University of Tartu may end free Estonian language education
The University of Tartu could stop free Estonian language-taught education, and introduce a tuition fee of €1,000 to counteract low government funding, daily newspaper Postimees reported on Friday. However, the Minister for Education believes savings should be found, while TalTech's rector believes fees should be higher.
Postimees quotes Vice-Rector for Studies Aune Valk saying there are three options on the table for the university: for the government to increase higher education funding, asking the private sector or students to pay, or thirdly, shrink the number of courses on offer meaning few students can study in Estonian in Estonia.
Valk said the only country in Europe which charges nothing for education besides Estonia is Greece, and believes asking students to pay €100 for their education each month would increase funding by 25 percent, making up for the funding the previous government promised to increase before the March election, which the current government then went back on.
TalTech rector Jaak Aaviksoo, who was education minister for Isamaa in 2013 when free higher education was introduced, said that fees should start at €3,000 a year as €1,000 would not even see the universities break even, he also said that if the model of free education is not working a new model needs to be introduced.
If Estonia's universities want to start asking for tuition fees this will require a change to legislation and will require political support but Minister for Education Mailis Reps (Centre) believes the universities need to look at ways to find more savings, while the head of the higher education at the Ministry for Education, Margus Haidak, believes introducing a tuition fee system could cost the government more than the additional funding the universities are asking for.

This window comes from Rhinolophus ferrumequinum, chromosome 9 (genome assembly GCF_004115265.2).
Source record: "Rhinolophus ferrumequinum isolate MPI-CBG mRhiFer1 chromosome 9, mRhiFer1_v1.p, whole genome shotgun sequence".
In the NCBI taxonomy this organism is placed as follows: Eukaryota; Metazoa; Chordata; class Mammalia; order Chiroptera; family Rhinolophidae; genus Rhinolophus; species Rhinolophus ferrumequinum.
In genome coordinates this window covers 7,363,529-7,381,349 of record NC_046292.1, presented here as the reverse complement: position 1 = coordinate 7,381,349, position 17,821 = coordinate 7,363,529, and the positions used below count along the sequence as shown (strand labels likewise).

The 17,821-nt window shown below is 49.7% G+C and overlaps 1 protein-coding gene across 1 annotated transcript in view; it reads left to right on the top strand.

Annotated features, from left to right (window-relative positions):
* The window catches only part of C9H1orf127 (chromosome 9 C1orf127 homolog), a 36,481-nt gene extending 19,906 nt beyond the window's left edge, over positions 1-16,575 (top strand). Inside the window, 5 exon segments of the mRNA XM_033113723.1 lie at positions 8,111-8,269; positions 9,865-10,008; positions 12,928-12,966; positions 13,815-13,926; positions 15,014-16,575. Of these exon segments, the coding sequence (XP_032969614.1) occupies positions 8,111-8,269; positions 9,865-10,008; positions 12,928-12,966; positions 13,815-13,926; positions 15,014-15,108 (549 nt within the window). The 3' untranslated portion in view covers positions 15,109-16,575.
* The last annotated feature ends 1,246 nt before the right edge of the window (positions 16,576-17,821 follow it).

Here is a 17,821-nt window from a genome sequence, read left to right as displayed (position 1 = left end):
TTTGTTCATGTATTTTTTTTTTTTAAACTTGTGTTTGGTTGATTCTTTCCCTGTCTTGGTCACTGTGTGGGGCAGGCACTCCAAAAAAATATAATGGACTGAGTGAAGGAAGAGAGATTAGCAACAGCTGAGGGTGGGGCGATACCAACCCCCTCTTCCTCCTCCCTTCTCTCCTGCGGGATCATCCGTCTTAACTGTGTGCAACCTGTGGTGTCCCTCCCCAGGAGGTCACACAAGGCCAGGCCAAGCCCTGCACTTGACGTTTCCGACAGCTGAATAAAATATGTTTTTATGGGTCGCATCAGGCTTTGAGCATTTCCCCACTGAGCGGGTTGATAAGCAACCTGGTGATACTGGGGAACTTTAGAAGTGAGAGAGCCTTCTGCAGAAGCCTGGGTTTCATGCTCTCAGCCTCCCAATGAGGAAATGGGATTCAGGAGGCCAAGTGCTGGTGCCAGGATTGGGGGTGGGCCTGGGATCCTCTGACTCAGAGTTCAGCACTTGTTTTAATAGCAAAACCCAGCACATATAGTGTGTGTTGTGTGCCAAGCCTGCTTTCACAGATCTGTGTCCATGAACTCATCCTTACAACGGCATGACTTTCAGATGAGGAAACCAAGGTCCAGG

The newspaper's daily editorial says the first thing to look at is if students should contribute more in fees because in a globalised world graduates can work wherever they want when their studies have ended. It suggested maybe free education was only appropriate in an age where people continued to contributed to the development of the same society after graduation.
The editorial said the impact of introducing tuition fees would need to be carefully studied and said they could be made conditional on a student's grades, income after graduation, whether or not the state needs workers in a certain area, or whether they go on to work in the public or private sector.
It disagreed with the Ministry of Education who said universities should avoid duplication of subjects saying this would damage international competitiveness.
It names countries such as Sweden and Finland as examples of where university education is free for students but added these countries set higher education funding at 1.5 percent of GDP - Estonia's is currently 0.71 percent and will raise to 0.74 percent next year.
In May it was announced the coalition would not honor a promise agreed in 2018 by all coalition parties, except the Conservative People's Party of Estonia (EKRE), before the election to increase higher education spending to 1 percent of GDP. EKRE believed it should increase to 2 percent.
The agreement fixed public sector investment in Research & Development to at least 1 percent of Estonia's GDP within the next three years. It will now increase to 0.74 percent for next year from 0.71 percent.
The rectors of the University of Tartu and Tallinn University have warned that if research funding isn't increased, this will first and foremost affect stagnating wages for junior researchers, which in turn means that Estonia is at risk of losing out on an entire generation of researchers.
Currently, universities in Estonia can only charge fees for English language or part-time courses.
Yesterday ERR News included a summary of an opinion piece from students about their views on higher education fees which can be read here.
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Editor: Helen Wright